'King-size' or 'King-sized'?

Size or sized? Find out which one you should use. 

Mignon Fogarty
1-minute read


Last week in the sponsor message, you heard me talk about a “king-size” mattress from Casper, and that reminded me that a listener named Louie had asked me whether he should write about small and mid-size businesses or small and mid-sized businesses.

The short answer is that the better choice is size, not sized—king-size and mid-sizealthough some dictionaries list king-sized and mid-sized as alternatives.

Should You Hyphenate ‘King-Size and “Mid-Size’?

As is often the case with hyphens, the answer isn’t as clear—king-size usually appears hyphenated, but mid-size is routinely seen with and without a hyphen, and some dictionaries show it hyphenated and others don’t. Hyphenate king-size, and just decide which way you like to write mid-size, put it in your style guide, and be consistent.

Advertising Helped Establish Words Such as ‘King-Size and ‘Mid-Size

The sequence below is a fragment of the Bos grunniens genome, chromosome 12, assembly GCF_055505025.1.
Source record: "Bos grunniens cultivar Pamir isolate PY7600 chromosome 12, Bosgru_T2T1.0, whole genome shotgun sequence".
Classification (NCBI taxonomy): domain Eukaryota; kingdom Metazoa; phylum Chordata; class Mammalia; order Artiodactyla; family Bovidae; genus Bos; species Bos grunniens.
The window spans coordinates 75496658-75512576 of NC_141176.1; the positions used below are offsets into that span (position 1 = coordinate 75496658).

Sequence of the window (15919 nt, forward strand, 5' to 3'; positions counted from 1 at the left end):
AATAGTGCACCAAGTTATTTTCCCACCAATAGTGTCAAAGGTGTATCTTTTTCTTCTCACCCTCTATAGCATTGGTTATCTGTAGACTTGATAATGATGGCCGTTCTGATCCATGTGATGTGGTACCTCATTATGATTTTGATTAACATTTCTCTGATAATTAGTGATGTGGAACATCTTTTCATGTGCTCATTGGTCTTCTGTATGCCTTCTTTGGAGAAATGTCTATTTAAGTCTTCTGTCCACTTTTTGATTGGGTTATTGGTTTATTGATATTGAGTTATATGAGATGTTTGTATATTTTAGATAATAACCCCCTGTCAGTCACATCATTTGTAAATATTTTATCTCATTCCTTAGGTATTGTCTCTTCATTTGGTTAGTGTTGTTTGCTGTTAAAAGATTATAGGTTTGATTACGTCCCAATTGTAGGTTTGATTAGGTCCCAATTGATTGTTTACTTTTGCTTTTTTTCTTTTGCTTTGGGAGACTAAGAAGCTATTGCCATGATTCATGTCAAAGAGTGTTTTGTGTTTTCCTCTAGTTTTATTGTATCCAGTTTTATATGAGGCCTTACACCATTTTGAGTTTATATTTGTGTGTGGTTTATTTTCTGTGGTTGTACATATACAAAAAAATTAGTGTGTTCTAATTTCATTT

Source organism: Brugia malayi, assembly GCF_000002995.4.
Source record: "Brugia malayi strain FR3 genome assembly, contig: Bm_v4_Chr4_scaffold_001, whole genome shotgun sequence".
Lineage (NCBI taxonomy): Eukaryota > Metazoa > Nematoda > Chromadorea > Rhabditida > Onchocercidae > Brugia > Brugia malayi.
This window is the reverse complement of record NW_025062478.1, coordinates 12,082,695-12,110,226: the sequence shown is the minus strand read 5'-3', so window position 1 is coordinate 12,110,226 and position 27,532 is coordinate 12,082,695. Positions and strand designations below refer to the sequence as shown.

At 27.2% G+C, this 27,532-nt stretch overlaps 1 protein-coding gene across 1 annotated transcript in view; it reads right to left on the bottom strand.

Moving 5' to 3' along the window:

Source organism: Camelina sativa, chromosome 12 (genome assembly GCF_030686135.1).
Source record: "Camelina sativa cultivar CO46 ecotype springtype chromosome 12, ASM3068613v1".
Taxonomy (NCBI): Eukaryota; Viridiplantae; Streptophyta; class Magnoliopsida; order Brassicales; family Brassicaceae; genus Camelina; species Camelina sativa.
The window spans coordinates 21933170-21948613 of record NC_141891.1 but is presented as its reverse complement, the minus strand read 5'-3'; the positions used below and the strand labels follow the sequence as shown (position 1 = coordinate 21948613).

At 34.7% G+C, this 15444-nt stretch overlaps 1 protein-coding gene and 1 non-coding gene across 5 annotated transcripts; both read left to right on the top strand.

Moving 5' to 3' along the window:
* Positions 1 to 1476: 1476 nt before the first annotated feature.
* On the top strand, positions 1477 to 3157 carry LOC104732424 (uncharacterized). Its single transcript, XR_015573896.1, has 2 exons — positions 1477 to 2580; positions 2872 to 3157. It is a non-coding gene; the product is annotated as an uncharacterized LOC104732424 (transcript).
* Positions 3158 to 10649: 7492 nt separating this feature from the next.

Mad Men fans will likely be as surprised and intrigued as I was to discover that, although the Oxford English Dictionary has one example of king-size from the early 1800s, it looks as if the term really only took hold once it appeared in Regent cigarette ads in the early 1940s. King-size Regent cigarettes fixed the term king-size in our modern vocabulary. Mattress makers expanded the regal universe to include queen-size in the late 1950s. Ads for mid-size cars may have also helped establish that term in American English, although mid-size did occasionally appear earlier in other contexts.

Bedroom interior. Provance. 3d render image courtesy of Shutterstock.

About the Author

Mignon Fogarty

Mignon Fogarty is the founder of Quick and Dirty Tips and the author of seven books on language, including the New York Times bestseller "Grammar Girl's Quick and Dirty Tips for Better Writing." She is an inductee in the Podcasting Hall of Fame, and the show is a five-time winner of Best Education Podcast in the Podcast Awards. She has appeared as a guest expert on the Oprah Winfrey Show and the Today Show. Her popular LinkedIn Learning courses help people write better to communicate better.